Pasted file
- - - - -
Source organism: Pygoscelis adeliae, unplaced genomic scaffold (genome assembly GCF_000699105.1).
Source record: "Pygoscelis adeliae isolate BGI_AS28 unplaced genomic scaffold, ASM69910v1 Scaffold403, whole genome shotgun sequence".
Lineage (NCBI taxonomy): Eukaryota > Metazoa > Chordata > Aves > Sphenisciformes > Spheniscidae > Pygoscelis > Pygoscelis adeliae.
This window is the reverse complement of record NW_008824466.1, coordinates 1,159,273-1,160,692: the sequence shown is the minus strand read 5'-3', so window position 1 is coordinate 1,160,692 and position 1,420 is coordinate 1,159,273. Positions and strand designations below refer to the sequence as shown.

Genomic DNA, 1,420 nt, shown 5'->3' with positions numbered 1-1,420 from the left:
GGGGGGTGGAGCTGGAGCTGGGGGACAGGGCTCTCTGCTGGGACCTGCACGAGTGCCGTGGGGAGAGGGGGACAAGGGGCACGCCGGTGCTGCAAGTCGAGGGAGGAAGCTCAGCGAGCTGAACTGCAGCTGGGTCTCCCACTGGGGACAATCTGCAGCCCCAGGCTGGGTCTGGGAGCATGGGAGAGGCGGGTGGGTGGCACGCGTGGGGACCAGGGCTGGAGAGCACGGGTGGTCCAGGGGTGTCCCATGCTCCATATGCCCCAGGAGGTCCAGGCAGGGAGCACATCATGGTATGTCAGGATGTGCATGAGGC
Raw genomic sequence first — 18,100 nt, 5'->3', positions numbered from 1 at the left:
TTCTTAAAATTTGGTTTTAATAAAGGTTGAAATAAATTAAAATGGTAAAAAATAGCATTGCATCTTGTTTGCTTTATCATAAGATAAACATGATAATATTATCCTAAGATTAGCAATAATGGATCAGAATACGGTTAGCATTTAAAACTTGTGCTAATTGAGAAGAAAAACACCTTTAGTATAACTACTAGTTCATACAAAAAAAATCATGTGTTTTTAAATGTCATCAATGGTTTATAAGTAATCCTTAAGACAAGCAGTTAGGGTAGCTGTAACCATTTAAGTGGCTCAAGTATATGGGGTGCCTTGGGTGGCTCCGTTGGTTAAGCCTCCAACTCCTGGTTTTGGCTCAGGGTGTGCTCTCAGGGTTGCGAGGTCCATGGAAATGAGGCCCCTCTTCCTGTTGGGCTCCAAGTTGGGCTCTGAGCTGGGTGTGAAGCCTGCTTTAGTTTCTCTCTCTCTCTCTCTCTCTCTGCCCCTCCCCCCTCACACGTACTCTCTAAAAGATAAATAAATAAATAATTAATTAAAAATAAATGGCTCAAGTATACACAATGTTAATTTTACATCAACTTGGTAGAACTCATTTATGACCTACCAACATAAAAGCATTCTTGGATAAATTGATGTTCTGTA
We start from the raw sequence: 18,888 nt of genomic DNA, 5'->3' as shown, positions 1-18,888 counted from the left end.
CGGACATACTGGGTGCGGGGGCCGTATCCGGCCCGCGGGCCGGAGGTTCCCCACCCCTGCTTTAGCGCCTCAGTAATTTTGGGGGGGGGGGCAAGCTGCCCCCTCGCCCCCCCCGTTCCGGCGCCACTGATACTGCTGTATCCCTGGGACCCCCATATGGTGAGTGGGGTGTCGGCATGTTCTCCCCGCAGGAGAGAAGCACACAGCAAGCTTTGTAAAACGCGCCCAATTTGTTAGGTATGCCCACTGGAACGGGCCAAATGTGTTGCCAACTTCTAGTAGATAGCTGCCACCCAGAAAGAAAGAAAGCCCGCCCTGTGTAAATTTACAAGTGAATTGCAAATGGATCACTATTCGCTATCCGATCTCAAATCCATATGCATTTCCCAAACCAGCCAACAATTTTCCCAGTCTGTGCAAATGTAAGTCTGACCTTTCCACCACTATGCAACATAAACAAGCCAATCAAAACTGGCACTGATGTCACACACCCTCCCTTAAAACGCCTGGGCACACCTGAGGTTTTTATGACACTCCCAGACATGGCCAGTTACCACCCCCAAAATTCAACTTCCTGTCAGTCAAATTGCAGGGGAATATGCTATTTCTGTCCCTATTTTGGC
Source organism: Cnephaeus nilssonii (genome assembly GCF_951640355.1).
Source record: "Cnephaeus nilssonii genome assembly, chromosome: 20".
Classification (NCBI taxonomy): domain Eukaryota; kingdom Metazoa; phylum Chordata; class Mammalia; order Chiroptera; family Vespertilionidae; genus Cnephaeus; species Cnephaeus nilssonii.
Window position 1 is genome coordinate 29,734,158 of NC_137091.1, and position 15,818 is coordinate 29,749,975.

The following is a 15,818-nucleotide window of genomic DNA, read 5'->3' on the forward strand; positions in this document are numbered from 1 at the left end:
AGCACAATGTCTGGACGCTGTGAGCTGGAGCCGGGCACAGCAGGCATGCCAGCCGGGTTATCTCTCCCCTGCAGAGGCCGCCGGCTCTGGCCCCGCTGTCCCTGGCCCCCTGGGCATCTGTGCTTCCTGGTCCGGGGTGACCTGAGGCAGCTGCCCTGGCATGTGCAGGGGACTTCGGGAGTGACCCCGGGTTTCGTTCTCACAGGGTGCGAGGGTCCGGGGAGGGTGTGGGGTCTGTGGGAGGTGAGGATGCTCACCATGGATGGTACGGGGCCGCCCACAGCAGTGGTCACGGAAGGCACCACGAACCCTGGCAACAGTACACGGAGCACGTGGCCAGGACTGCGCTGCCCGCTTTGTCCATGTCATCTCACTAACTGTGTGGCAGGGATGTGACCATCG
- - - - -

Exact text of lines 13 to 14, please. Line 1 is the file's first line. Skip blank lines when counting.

Classification (NCBI taxonomy): domain Eukaryota; kingdom Metazoa; phylum Chordata; class Mammalia; order Chiroptera; family Vespertilionidae; genus Cnephaeus; species Cnephaeus nilssonii.
Window position 1 is genome coordinate 29,734,158 of NC_137091.1, and position 15,818 is coordinate 29,749,975.